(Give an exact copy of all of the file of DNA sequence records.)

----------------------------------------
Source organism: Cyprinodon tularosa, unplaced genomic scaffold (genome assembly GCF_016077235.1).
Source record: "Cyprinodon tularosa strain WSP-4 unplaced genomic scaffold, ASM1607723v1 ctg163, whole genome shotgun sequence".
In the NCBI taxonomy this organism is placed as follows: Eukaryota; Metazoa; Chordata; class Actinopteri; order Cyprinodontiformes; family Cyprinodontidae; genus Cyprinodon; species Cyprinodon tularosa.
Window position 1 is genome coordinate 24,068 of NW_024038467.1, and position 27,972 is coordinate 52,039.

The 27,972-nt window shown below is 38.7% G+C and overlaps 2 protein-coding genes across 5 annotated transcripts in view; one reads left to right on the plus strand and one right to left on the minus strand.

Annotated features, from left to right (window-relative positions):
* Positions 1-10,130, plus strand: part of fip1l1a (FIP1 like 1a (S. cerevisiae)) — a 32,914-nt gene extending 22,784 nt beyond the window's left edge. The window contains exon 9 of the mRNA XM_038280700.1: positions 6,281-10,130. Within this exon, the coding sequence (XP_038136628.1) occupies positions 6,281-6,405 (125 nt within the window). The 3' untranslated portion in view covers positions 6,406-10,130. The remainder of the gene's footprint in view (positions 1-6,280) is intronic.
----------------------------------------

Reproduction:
Source organism: Cyprinodon tularosa, unplaced genomic scaffold (genome assembly GCF_016077235.1).
Source record: "Cyprinodon tularosa strain WSP-4 unplaced genomic scaffold, ASM1607723v1 ctg163, whole genome shotgun sequence".
In the NCBI taxonomy this organism is placed as follows: Eukaryota; Metazoa; Chordata; class Actinopteri; order Cyprinodontiformes; family Cyprinodontidae; genus Cyprinodon; species Cyprinodon tularosa.
Window position 1 is genome coordinate 24,068 of NW_024038467.1, and position 27,972 is coordinate 52,039.

The 27,972-nt window shown below is 38.7% G+C and overlaps 2 protein-coding genes across 5 annotated transcripts in view; one reads left to right on the plus strand and one right to left on the minus strand.

Annotated features, from left to right (window-relative positions):
* Positions 1-10,130, plus strand: part of fip1l1a (FIP1 like 1a (S. cerevisiae)) — a 32,914-nt gene extending 22,784 nt beyond the window's left edge. The window contains exon 9 of the mRNA XM_038280700.1: positions 6,281-10,130. Within this exon, the coding sequence (XP_038136628.1) occupies positions 6,281-6,405 (125 nt within the window). The 3' untranslated portion in view covers positions 6,406-10,130. The remainder of the gene's footprint in view (positions 1-6,280) is intronic.